The NHS Hero Awards should be watched by all.

The other day I watched The NHS Hero Awards, and yes I did cry, it most definitely wasn’t allergies. If you didn’t watch it, try and catch it on the ITV hub, as it should be seen. It’s an awards show honouring the NHS staff and dozens of volunteers who work tirelessly at the heart of communities to provide one of the best health systems in the world. The show awards recipients in 11 categories voted for by the public.

The awards show brought to you by ITV and the Mirror, was a star-studded affair with royalty too, celebrating 70 amazing years of a national health service that should be praised so much more than it should. Many people, including me had our heart strings tugged as stories from the UK’s most devastating events took place and the amazing courage shown by NHS staff who helped.

Many took to Twitter to praise the NHS Heroes Awards, hosted by Paul O’Grady, and the meaning behind it.

One viewer wrote: “#NHSHeroesAwards time for the hankies… So proud to work for such an amazing organisation!”

While another added: “I just know I’m going to cry at the #NHSHeroesAwards.”

One worthy award winner, was emergency medical technician Dan Farnworth arrived at a scene that changed his life – a child who had been abused was critically unwell and his team had to act fast. Dan was so traumatised by the scene he witnessed, he struggled to work and sleep due to nightmares of the incident. This is the thing, they are our knights in shining armour but we immediately assume because they wear uniform and get on with all different types of events, witnessing horrors and more, that they wouldn’t be impacted by traumatic events and poor mental health. As Dan said “But it’s uniform, not a suit of armour.” Initially afraid to ask for help, he contacted his friend and colleague Rich Morton, who replied within minutes: “I’m on my way round, put the kettle on.” This visit marked the start of recovery for Dan: “Rich helped me understand that it’s okay to feel like this. I already knew what I had to do, but needed someone to help me along the way to seek support.”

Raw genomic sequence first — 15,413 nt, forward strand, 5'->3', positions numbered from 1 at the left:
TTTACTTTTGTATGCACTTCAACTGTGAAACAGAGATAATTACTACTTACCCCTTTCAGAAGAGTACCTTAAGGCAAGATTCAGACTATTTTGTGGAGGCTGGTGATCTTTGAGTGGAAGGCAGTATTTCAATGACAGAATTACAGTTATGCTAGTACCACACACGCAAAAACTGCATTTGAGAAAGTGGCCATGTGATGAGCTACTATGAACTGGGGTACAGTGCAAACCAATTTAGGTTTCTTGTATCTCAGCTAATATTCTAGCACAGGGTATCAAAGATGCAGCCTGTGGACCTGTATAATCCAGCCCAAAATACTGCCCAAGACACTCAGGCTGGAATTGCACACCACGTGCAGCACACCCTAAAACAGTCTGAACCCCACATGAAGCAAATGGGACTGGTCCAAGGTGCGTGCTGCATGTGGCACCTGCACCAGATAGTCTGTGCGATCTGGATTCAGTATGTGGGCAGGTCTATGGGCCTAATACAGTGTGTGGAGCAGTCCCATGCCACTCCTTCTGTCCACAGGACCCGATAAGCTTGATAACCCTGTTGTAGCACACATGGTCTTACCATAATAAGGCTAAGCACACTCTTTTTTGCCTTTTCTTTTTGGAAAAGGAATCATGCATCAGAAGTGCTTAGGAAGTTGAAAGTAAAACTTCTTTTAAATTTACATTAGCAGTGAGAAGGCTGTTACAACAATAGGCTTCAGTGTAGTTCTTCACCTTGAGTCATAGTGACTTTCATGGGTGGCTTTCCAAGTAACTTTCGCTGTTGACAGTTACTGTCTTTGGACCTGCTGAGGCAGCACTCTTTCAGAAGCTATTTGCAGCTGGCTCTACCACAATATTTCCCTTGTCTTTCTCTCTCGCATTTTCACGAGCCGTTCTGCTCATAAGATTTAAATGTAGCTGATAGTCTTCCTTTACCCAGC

He spent a total of five months off work and attended counselling following a diagnosis of post traumatic stress disorder (PTSD). He calls it “post traumatic resilience” however, adding: ”It’s made me a stronger person, a better clinician at work and makes me want to help others.”

If you’re need to watch anything this month, definitely check it out. It’s worth viewing, pulls on those heart strings and it really gives you an overwhelming sense of appreciation as to how bloody lucky we are as a nation to have these true heroes in our lives.

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